Monday, May 10, 2010
It's Food Allergy Awareness Week all over again! It's particularly poignant for us that FAAW is in May, beginning with Mother's Day, since Ryan's Big Peanut Kaboom Anniversary is the 16th. But part of me wishes FAAW fell in September, because I see all of the activities listed on the website and think that there is such an opportunity to do these in a classroom setting at the beginning of the school year. But that's what they get for not asking me my opinion.
You may recall that last year I interviewed Ryan and Morgan about food allergies for FAAW. I recently interviewed them again, and I plan to do this each year. As you'll see, their answers are interesting and revealing in their understanding of what food allergies are and how to manage them.
Today I'll post Ryan's interview and in the next couple of days I'll post Morgan's. (Sean declined to be interviewed on account of the fact that he is not yet two years old.) My additional comments are in italics.
What are you allergic to?
Peanuts. Nothing else.
Tell me what your life is like having a peanut allergy.
Well it's very tempting and I go to the grocery store and I want to get prizes (out of the machine) and try M&Ms that are peanut. But I know they're not safe. But it's still really tempting
[Tempting! I was alarmed to hear him say this. I can't really blame him for being curious about peanuts. But wow. See the things you learn when you interview people?]
Do you think you'll take that risk?
Personally, I'd say no.
[Well that's something. And btw, that was a direct quote. That's how he really speaks.]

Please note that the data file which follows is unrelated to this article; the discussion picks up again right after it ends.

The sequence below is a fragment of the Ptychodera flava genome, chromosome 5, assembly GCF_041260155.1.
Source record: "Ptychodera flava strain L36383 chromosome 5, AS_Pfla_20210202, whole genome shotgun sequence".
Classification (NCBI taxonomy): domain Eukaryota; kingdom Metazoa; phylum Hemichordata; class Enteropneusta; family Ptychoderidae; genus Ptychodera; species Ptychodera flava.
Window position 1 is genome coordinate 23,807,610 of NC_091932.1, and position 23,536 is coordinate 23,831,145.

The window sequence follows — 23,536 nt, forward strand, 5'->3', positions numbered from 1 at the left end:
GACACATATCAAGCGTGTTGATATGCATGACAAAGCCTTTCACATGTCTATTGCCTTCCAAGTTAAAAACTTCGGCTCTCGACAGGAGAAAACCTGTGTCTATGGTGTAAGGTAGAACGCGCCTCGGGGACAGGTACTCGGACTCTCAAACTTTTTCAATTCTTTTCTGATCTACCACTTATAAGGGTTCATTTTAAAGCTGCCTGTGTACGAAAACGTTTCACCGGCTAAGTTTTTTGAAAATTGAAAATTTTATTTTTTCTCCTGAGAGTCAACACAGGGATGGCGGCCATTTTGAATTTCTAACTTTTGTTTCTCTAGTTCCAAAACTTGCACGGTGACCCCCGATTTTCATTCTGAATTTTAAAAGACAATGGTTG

Well because I'm allergic enough that if I do it again, I might die and I don't want that to happen.
[Okay. Felt much calmer after hearing that. But still.]
What might happen in a reaction?
My mom said what would happen in a reaction would be red hives coming all over me, sometimes my skin would turn blue, sometimes I would be sneezing but mostly I would be coughing. and it's so serious I'd have to go to the doctor's.
[Note: he hasn't had a reaction of any kind in several years. He really doesn't know what would happen, so I like to remind him what the symptoms are.]
What else would have to happen?
I'd have an Epi-pen and I like them because they can save my life, but I don't like shots. Seriously, dude, and Epi-pen is a kind of a shot.
[Again, a direct quote.]
Do you know how to use an Epi-pen?
Yeah, you take it out and stab it into your hip and wait for 10 seconds and then take it out.
[It's the outer thigh, not the hip, and I took the opportunity to correct him on that small detail.]
When should you use an Epi-pen?
The only time I should use an Epi-pen is if I accidentally ate peanuts. I'd never eat them on purpose because my mom would say I couldn't and we'd look online to see if things are processed with peanuts. So pretty much I'm safe, so if I ever need an Epi-pen that would be if I accidentally ate peanuts.
[I was going for a list of the symptoms, but that was an acceptable answer too.]
What is something you'd like friends and family to know about food allergies?
Some people don't think food allergies are dangerous at all. I want my family and friends and my family's friends that I don't know [think he means my blog readers here] to know that you can actually die from food allergies and I want them to tell their friends so more people know that.
[Got that, Dear Readers? Good. :) ]
Thanks for reading Ryan's interview. And thank you to everyone who has helped keep him safe over the past six years, and to everyone who has helped educate others about food allergies by commenting on my blog posts and linking to them. It means so much.